Annals of the American Thoracic Society. 12/2013; 10(6):S224-9.
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    ABSTRACT: The clinical course of IPF is characterized by progressive decline in lung function and eventual mortality. We sought to determine if future declines in pulmonary function and/or mortality can be predicted from prior trends in pulmonary function tests (PFT). 4431 PFTs and mortality were analyzed from 734 IPF subjects collected from 1981 to 2008. Kaplan-Meier method was used for mortality analyses. Mixed models were used to describe longitudinal pulmonary function dynamics since PFTs were observed at varying time points from baseline. During the first year of follow up 135 subjects (73%) had stable FVC while 50 subjects (37%) showed a decline in FVC. During months 12-24 (1-2 years after diagnosis) a stable FVC occurred with the same frequency among both subjects whose FVC had declined during year one and whose FVC had remained stable 84.0% and 80.7% respectively, p=0.59. Among subjects alive at the end of year 1, those with a stable FVC were more likely to be alive at the end of year 2 than those whose FVC declined: HR 0.91 [95%CI 0.87-0.94] and 0.71 [0.62-0.78] respectively. PFT decline predicts early mortality, but not future declines in physiology, regardless of time since diagnosis.
    Chest 11/2013; · 7.13 Impact Factor
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    ABSTRACT: The median survival of patients with idiopathic pulmonary fibrosis continues to be approximately 3 years from the time of diagnosis, underscoring the lack of effective medical therapies for this disease. In the United States alone, approximately 40,000 patients die of this disease annually. In November 2012, the National Heart, Lung and Blood Institute held a workshop aimed at coordinating research efforts and accelerating the development of idiopathic pulmonary fibrosis therapies. Basic, translational and clinical researchers gathered with representatives from the National Heart Lung and Blood Institute, patient advocacy groups, pharmaceutical companies and the Food and Drug Administration to review the current state of idiopathic pulmonary fibrosis research and identify priority areas, opportunities for collaborations and directions for future research. The workshop was organized into groups that were tasked with assessing and making recommendations to promote progress in one of the following six critical areas of research: 1) biology of alveolar epithelial injury and aberrant repair, 2) role of extracellular matrix, 3) preclinical modeling, 4) the role of inflammation and immunity, 5) genetic, epigenetic and environmental determinants, 6) translation of discoveries into diagnostics and therapeutics. The workshop recommendations provide a basis for directing future research and strategic planning by scientific, professional and patient communities and the National Heart Lung and Blood Institute.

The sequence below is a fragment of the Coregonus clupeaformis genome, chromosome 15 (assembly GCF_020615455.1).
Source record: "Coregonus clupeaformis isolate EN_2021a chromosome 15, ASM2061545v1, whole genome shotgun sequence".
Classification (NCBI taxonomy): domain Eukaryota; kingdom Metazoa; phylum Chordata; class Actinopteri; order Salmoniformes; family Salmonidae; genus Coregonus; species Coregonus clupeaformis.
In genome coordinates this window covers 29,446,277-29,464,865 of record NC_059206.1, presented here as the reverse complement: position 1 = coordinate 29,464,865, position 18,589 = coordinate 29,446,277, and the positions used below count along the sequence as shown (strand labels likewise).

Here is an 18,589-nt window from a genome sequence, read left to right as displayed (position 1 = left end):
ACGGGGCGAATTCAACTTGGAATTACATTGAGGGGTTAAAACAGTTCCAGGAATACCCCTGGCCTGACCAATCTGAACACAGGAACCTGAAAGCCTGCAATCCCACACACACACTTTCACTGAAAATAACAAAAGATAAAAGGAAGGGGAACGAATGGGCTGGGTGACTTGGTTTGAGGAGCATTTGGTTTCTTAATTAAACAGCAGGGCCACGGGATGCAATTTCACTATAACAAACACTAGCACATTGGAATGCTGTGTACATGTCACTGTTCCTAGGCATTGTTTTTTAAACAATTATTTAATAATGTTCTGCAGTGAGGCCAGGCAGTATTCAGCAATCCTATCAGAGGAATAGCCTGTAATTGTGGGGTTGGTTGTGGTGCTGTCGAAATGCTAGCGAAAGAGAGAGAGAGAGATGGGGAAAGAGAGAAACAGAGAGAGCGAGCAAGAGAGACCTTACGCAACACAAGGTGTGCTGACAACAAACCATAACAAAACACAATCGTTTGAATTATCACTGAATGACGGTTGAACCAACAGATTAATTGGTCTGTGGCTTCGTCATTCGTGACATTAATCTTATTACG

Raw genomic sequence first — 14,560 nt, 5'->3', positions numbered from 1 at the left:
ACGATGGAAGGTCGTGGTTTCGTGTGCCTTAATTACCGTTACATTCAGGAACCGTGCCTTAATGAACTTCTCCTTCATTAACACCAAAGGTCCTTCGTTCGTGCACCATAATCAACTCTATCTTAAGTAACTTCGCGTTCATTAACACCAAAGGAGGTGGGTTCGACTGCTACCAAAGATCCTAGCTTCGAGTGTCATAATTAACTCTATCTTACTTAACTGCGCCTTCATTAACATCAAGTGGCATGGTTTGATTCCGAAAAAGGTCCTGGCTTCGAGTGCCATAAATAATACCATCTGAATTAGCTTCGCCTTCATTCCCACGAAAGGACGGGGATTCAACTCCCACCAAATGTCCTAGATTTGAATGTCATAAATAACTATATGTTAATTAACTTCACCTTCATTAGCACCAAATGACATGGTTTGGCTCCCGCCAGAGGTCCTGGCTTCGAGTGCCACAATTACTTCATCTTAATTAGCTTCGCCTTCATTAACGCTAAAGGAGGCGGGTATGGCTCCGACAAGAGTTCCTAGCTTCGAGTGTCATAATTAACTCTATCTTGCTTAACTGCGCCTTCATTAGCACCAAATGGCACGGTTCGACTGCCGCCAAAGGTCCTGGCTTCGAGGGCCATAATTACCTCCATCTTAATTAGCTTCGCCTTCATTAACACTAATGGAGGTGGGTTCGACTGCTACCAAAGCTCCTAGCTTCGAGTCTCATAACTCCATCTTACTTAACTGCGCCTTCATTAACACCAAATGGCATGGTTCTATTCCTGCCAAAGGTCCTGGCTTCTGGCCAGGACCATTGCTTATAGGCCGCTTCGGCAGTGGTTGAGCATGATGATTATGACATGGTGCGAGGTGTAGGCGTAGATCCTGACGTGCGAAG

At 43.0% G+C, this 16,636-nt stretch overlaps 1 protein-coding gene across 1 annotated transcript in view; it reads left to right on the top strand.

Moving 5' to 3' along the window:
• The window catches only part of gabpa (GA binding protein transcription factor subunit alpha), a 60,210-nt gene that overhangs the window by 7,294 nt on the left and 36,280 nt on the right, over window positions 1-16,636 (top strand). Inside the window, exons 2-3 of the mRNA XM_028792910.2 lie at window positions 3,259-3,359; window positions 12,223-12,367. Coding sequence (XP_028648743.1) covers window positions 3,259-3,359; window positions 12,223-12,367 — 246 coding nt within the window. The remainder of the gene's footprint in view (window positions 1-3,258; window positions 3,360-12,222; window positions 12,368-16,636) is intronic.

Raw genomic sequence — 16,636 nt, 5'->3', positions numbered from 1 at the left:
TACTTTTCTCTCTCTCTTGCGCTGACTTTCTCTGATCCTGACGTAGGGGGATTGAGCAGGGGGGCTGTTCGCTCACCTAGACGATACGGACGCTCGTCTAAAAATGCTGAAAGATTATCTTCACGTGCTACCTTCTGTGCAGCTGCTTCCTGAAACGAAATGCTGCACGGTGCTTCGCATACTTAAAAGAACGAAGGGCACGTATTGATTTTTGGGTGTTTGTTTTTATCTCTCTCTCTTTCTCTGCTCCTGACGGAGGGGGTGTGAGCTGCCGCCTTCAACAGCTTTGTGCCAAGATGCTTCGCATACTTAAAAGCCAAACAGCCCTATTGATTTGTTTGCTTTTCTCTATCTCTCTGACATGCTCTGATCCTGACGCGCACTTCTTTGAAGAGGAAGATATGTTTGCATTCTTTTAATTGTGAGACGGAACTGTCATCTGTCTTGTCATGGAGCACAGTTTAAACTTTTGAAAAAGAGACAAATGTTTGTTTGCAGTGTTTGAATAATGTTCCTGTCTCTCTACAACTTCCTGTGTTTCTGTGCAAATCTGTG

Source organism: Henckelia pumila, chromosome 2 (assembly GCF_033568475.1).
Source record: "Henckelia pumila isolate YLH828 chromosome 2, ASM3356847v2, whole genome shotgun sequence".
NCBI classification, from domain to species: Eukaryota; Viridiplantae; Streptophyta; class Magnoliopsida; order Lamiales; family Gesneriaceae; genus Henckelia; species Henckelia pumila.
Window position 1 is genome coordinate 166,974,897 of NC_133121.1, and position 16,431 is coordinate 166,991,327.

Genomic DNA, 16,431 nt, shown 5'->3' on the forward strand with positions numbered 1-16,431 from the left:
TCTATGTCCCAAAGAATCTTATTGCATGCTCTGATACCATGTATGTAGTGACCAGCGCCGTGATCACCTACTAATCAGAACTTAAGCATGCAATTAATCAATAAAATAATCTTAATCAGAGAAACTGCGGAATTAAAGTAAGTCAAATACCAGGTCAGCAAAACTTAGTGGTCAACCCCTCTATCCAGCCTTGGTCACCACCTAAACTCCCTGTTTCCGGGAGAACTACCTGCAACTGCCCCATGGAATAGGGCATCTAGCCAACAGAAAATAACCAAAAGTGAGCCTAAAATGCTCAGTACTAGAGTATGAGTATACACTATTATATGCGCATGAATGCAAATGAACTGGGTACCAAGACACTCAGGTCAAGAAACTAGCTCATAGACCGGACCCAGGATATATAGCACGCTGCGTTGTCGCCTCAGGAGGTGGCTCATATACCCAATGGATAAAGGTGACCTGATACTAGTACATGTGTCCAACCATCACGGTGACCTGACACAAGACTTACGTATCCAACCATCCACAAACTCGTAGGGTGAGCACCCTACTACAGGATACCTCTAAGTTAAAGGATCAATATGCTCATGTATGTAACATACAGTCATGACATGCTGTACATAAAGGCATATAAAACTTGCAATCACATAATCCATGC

American Journal of Respiratory and Critical Care Medicine 10/2013; · 11.04 Impact Factor
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    ABSTRACT: Background: In 2002 the American Thoracic Society/European Respiratory Society (ATS/ERS) classification of idiopathic interstitial pneumonias (IIPs) defined seven specific entities, and provided standardized terminology and diagnostic criteria. In addition, the historical "gold standard" of histologic diagnosis was replaced by a multidisciplinary approach. Since 2002 many publications have provided new information about IIPs. Purpose: The objective of this statement is to update the 2002 ATS/ERS classification of IIPs. Methods: An international multidisciplinary panel was formed and developed key questions that were addressed through a review of the literature published between 2000 and 2011. Results: Substantial progress has been made in IIPs since the previous classification. Nonspecific interstitial pneumonia is now better defined. Respiratory bronchiolitis-interstitial lung disease is now commonly diagnosed without surgical biopsy. The clinical course of idiopathic pulmonary fibrosis and nonspecific interstitial pneumonia is recognized to be heterogeneous. Acute exacerbation of IIPs is now well defined. A substantial percentage of patients with IIP are difficult to classify, often due to mixed patterns of lung injury. A classification based on observed disease behavior is proposed for patients who are difficult to classify or for entities with heterogeneity in clinical course. A group of rare entities, including pleuroparenchymal fibroelastosis and rare histologic patterns, is introduced. The rapidly evolving field of molecular markers is reviewed with the intent of promoting additional investigations that may help in determining diagnosis, and potentially prognosis and treatment. Conclusions: This update is a supplement to the previous 2002 IIP classification document. It outlines advances in the past decade and potential areas for future investigation.
    American Journal of Respiratory and Critical Care Medicine 09/2013; 188(6):733-48. · 11.04 Impact Factor